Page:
Any FSM technique must provide rules for establishing the identity of instances of the various base logical component types instantiated by the software under consideration. Rules must also be provided to govern how a numeric value, representing the functional size, may be assigned to each BLC instance. Once identified, the functional size of the application is determined by simple summation of the size of each of the instances of the base logical component types.

The ISO draft standard thus provides us with a structure on which we may base our comparison of Mark II and IFPUG function points.

 

Expression of Functional Requirements

Both the Mark II UFPUG94 and IFPUG FPA IFPUG94 techniques express the functional requirements in terms of base logical components.

Table 1: Base Logical Components

Mark II

IFPUG v 4.0

Logical Transaction

External Input (EI)

External Output (EO)

External Query (EQ)

Internal Logical File (ILF)

External Interface File (EIF)

Mark II uses a single type of BLC and expresses all functional requirements as a catalogue of logical transactions.

IFPUG uses five BLC types, as shown in Table 1, but does not use the catalogue concept no relationship between external inputs and external outputs is made explicit.

Some other relationships are made clear (see below).

    An ILF is maintained by one or more EIs although an EI containing "control information may or may not maintain an ILF".

    An EQ "is an elementary process made up of an input-output combination that results in data retrieval" from one or more ILFs or EIFs (my italics). "No ILF is maintained during processing".

However, there are some surprises. For example, an EO is defined as "An elementary process that generates data or control information sent outside the application boundary." This seems to permit output messages to contain data that originates (either by direct retrieval or calculation) from neither an ILF or an EIF! This appears to be an error of omission one assumes that there is an implied relationship between an EO and one or more ILFs and/or EIFs from which it extracts information, whether or not that data is manipulated, edited and formatted.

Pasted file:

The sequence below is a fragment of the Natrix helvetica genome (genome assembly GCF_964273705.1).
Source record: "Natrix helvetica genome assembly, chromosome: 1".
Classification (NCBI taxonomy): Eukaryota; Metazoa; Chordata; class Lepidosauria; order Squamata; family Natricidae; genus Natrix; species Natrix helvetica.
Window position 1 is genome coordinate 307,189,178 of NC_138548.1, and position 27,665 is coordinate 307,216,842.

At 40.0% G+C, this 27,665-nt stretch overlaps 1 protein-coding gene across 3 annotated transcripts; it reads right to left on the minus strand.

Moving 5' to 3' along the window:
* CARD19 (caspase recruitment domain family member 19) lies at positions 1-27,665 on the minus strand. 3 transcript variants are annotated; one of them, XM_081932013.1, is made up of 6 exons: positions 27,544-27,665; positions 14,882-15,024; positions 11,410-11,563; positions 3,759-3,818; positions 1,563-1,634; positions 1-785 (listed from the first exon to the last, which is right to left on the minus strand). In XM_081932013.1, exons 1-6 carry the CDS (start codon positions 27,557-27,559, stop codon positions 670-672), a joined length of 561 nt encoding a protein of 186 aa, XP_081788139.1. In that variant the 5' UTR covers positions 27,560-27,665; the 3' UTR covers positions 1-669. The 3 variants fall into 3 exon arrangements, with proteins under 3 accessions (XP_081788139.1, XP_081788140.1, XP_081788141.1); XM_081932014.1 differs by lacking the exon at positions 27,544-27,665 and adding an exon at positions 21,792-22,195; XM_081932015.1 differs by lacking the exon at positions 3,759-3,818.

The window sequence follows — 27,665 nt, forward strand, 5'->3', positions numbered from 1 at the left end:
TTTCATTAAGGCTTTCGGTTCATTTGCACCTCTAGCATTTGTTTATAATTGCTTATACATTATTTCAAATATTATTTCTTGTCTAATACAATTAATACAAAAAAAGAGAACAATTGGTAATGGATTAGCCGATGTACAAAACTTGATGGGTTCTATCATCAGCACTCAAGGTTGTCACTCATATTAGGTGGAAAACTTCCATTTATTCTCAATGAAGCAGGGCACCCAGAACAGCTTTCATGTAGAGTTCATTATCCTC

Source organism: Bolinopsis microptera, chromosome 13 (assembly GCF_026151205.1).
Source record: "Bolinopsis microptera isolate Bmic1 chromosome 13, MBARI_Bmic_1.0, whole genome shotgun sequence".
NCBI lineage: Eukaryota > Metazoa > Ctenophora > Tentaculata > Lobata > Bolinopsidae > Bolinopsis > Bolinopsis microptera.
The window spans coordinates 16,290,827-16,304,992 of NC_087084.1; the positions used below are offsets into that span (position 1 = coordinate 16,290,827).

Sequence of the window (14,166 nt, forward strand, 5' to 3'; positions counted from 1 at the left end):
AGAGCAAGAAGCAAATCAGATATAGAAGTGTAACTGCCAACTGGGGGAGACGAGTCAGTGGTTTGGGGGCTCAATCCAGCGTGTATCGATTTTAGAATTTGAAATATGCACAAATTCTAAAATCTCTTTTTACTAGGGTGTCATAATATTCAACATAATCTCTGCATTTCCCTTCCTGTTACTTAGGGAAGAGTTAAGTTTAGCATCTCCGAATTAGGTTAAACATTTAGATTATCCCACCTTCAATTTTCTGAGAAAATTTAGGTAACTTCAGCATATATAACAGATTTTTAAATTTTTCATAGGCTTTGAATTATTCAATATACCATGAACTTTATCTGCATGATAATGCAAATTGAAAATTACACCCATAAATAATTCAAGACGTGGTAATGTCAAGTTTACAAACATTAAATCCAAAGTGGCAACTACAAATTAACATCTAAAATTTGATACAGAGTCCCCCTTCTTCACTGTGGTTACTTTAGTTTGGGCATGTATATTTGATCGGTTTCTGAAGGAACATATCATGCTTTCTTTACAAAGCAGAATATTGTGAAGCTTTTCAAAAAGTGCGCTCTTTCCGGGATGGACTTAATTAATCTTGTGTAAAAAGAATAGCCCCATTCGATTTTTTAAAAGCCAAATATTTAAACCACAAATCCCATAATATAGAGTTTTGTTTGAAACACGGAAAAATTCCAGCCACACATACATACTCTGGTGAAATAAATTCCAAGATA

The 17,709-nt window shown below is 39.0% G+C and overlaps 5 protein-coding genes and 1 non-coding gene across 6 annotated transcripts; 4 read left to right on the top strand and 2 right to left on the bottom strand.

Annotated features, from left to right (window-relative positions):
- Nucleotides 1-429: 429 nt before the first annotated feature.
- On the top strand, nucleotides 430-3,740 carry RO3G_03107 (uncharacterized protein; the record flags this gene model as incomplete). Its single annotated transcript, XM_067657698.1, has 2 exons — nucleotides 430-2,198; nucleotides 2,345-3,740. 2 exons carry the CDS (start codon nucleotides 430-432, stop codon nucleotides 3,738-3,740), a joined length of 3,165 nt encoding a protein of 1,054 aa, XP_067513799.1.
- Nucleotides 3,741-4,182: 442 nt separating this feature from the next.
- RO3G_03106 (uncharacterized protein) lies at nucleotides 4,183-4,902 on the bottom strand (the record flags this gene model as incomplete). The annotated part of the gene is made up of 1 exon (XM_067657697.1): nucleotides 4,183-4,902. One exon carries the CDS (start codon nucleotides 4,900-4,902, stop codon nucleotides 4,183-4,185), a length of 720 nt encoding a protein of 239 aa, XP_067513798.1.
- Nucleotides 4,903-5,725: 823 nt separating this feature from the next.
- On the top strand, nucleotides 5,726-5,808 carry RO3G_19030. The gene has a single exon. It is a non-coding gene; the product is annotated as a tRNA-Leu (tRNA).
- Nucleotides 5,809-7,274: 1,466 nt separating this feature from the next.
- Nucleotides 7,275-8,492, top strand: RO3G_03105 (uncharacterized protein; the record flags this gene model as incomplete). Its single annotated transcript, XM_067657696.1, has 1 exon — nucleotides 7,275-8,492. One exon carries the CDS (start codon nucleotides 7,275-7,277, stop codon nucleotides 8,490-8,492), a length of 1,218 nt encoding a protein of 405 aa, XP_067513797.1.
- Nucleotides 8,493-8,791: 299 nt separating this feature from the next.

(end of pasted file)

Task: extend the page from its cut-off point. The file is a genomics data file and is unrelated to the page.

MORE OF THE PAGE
The ISO standard requires every FSM to define the relationships, if any, between the BLC types. This is trivial in Mark II FPA, as there is only one BLC type. However, in IFPUG FPA, the set of defined relationships seems incomplete (as illustrated above).

 

Constituent Parts of Base Logical Components

The ISO standard requires an FSM to assign appropriate numeric values to each BLC. However, it does not specify how the FSM is to derive such values. IFPUG and Mark II FPA fulfill this requirement. In both cases, numeric values are assigned after identifying and evaluating the constituent parts from which the BLC types are composed.

The base logical component types are composed of various parts. Each of these parts is visible within the functional requirements.

Tables 2 and 3 show how each constituent part is realised in the external world for Mark II and IFPUG FPA respectively.

Table 2: Constituent Parts of Mark II Base Logical Components

Base Logical Component

Constituent Part

Functional Requirement

Logical Transaction

Input Message

an Event, User Query or Timed Trigger
 

Output Message

a Report, Display or Response
 

Process Part

references to retained data expressed logically as Entity Types in third normal form